Hulu’s ‘Nine Perfect Strangers’ Makes For A Fun Followup To HBO’s ‘The White Lotus’

hulu’s-‘nine-perfect-strangers’-makes-for-a-fun-followup-to-hbo’s-‘the-white-lotus’

Nicole Kidman and David E. Kelley can’t quit each other. Nor can the pair step away from the small screen, and we’re all situated to reap the benefits. Most recently seen in The Undoing (with the naughtiest Hugh Grant incarnation of all) and previously in Big Little Lies (as part of an ensemble of lady powerhouses), Kidman is finally thoroughly enjoying herself in Hulu’s Nine Perfect Strangers. As with Lies, this project is based upon a Liane Moriarty novel, and so, expect to see an ensemble cast of stupendous talent gathered to portray a set of (mostly) privileged characters. More importantly for recency bias’ sake, this group of players also bears similarities to an unrelated HBO series that recently took a first-season bow. That would be The White Lotus, which just ended a season by dropping a deuce and wrapping a satiric take on the ultra-wealthy.

The two shows aren’t twins, that’s for sure. There are many differences to be had (The White Lotus weaves in social commentary like second nature, and Nine Perfect Strangers leans into soap operatics), but they do compliment each other. Instead of following a group of tourists at a Hawaiian resort where a master of ceremonies caters to their every needs while a murder mystery lurks in the background, Nine Perfect Strangers follows a group to a health-and-wellness resort (that’s actually called “Tranquilum”) where the stakes aren’t outwardly huge in a narrative sense, although something feels ominous. Kidman portrays a mysterious Russian guru, Masha, whose methods of healing her patients during retreats qualify as, well, unorthodox.

HBO

The strangers of the show’s title all seem to brandish an edge, too, even though the show itself isn’t so biting. From Bobby Cannavale as a former football player with serious personal demons and a pill addiction to Michael Shannon as a grief-afflicted, yet impossibly quirky father and Melissa McCarthy as a famous romance novelist with every facet of her life collapsing at once. Luke Evans and Regina Hall get to go to Rage Town with their characters, and there are hallucinations and freak-outs, both humorous and otherwise, aplenty, and let’s just say that these fine people, all of them, find themselves with afflictions that will seem, at once (given their often-surreal treatment) novel and familiar to the audience. There’s a lot of baggage here, and all of it’s engrossing, whether it’s mere entertainment or something that prompts more viewer empathy.

Mostly, however, this is Kidman’s show, and that’s the package that arrives. The show makes sparing use of her — to make her character as intriguing and mysterious as possible — while enlisting Manny Jacinto and Tiffany Boon among Masha’s staff that does a lot of the emotional dirty work. The show embeds many individual threads, although the parts tend to stand on their own, rather than as a cohesive whole. And even though the show’s atmosphere feels cult-like, there’s not a massive amount of heavy-handed commentary. Instead, the limited series deservedly bats around the wellness industry. It’s very easy to read into things a little more with speculation that is admittedly unfounded: I’m talking about that elephant called Scientology, which Kidman famously sprinted away from following her divorce from a certain Mission: Impossible star. It’s inappropriate to deeply read into how she’s portraying a cult-ish leader, given that Kidman has refrained from commentary on the subject. However, if you’ve seen The Master, there are certainly similarities to the leader that Philip Seymour Hoffman portrayed (who was based upon L. Ron Hubbard) and how Masha behaves, although obviously, the source material and script are responsible for how she’s rendered.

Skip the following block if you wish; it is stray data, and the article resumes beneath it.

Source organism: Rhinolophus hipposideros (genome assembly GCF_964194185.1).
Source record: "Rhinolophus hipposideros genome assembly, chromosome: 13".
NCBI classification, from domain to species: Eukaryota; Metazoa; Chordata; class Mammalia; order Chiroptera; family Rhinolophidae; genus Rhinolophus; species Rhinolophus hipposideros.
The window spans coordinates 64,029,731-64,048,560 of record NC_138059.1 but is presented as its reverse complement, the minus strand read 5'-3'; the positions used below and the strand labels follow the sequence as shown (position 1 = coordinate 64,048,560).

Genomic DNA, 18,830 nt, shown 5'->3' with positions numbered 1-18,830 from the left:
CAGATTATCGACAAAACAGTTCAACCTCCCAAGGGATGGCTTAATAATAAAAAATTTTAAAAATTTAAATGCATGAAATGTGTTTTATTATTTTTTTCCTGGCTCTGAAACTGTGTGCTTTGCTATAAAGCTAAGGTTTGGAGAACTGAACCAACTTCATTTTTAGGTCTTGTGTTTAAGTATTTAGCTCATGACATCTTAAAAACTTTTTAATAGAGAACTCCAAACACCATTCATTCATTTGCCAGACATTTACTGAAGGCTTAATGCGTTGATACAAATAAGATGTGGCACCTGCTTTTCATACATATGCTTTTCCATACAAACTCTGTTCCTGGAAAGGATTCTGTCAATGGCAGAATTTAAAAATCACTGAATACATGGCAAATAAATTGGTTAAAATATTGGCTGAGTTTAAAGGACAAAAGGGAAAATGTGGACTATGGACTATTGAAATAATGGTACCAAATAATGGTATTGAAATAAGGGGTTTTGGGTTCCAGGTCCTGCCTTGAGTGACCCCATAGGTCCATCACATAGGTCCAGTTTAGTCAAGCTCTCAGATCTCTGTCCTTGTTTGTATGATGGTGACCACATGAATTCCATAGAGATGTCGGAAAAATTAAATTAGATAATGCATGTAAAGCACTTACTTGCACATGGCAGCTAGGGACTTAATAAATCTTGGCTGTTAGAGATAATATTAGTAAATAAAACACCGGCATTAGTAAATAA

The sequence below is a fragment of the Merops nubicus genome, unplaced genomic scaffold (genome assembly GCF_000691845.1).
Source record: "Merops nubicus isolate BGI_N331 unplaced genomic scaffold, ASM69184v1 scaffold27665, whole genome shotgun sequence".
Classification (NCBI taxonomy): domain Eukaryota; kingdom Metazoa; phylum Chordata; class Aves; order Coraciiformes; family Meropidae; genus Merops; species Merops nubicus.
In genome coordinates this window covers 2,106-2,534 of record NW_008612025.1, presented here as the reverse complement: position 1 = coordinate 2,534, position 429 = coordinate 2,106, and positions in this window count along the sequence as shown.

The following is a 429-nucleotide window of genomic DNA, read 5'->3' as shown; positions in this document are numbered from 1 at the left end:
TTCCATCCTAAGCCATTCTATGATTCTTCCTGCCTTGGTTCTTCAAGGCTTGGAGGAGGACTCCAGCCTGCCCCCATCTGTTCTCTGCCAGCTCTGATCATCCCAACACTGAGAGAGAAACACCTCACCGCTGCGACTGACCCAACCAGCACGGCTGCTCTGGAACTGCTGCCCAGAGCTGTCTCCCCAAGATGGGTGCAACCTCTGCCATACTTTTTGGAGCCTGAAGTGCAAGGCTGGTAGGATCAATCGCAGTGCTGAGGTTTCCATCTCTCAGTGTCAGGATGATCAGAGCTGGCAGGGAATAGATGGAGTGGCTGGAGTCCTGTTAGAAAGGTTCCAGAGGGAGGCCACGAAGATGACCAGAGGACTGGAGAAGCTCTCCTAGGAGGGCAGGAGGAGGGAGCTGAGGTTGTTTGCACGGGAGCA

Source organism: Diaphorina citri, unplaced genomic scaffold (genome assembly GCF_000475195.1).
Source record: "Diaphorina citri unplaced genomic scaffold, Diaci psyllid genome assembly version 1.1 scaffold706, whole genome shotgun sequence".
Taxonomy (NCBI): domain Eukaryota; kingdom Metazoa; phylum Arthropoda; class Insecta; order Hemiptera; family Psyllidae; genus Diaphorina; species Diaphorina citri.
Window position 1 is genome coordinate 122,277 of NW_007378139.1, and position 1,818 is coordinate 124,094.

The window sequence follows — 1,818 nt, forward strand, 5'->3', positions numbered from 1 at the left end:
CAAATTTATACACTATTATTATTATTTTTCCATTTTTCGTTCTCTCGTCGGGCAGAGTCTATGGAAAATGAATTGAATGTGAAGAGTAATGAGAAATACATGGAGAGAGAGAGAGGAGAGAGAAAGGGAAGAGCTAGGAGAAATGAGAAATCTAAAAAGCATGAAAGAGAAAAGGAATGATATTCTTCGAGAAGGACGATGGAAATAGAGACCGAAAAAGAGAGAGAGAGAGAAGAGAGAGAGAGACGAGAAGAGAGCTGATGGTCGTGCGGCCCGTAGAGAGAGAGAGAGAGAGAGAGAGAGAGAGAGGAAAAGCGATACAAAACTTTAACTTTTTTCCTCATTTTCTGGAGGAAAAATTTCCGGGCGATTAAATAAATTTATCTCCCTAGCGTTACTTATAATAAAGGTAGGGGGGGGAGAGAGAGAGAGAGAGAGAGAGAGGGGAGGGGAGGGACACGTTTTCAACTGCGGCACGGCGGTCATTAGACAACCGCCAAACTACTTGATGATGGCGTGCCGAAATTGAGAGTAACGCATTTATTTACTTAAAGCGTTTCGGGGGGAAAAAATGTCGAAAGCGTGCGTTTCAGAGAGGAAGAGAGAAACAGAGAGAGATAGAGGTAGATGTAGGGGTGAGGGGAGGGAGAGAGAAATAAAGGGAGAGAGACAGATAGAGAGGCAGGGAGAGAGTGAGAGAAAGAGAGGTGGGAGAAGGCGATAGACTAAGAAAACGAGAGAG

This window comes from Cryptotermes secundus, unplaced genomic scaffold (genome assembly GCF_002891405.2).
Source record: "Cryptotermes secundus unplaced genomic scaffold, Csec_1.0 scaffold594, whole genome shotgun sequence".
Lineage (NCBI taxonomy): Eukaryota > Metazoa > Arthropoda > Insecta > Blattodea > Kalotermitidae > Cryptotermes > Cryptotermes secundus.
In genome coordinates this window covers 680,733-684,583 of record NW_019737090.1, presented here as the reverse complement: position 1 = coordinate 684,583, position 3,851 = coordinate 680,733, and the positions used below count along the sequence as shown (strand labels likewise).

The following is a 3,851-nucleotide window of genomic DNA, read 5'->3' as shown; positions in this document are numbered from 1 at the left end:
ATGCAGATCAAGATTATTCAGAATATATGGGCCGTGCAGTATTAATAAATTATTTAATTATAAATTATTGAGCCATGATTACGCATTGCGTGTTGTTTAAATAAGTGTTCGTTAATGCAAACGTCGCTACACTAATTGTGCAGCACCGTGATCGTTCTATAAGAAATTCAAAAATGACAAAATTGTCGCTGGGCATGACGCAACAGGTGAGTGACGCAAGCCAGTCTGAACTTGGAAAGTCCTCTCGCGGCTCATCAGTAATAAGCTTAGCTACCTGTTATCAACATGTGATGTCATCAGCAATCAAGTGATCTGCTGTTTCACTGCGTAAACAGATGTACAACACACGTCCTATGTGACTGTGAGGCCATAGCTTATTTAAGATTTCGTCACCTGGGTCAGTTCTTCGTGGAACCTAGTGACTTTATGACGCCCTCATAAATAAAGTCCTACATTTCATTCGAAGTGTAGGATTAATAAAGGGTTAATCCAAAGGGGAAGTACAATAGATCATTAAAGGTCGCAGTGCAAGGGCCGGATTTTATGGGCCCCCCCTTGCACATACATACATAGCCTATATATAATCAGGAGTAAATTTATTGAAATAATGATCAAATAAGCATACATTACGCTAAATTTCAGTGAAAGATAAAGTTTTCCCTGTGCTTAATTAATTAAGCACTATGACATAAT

Yep, Kidman is having a ball as the headliner with a character that’s at once flashy and hiding trauma of her own. Masha’s methods are seductive, even as her followers (who appear to have been handpicked to attend this retreat) endure practices that no one (who hasn’t at least been mildly brainwashed) wouldn’t stomach without protest. The criticism of snake-oil salesmen gets aired into oblivion, although the show never feels too judgy. Rather, Nine Perfect Strangers empathizes with its characters, even the Instagram influencer portrayed by Samara Weaving. That character would have been far too easy to skewer without mercy, but this show finds the humanity in recognizing that everyone is dealing with sh*t in life.

Granted, some of this sh*t is very first-world in nature, and that’s alright. A lot of what I took from this limited series, aside from the superior performances and decent script, is that there are redeemable qualities in all of these characters, and you never really know what someone else is going through. That’s important, especially at this moment, to absorb. Even the luckiest among us have been going through a lot during the pandemic, and even the guru in this story is dealing with her own sh*t, as unrelatable as it might seem from the outside. Even if there’s an eerie feeling that permeates through this Nine Perfect Strangers, and much of the show feels surreal, the humans rendered within all feel real and often pleasant. So there’s no love-to-hate aspect involved here as with The White Lotus, yet it’s still a place you wouldn’t be sorry to visit.

Hulu’s ‘Nine Perfect Strangers’ debuts on August 18.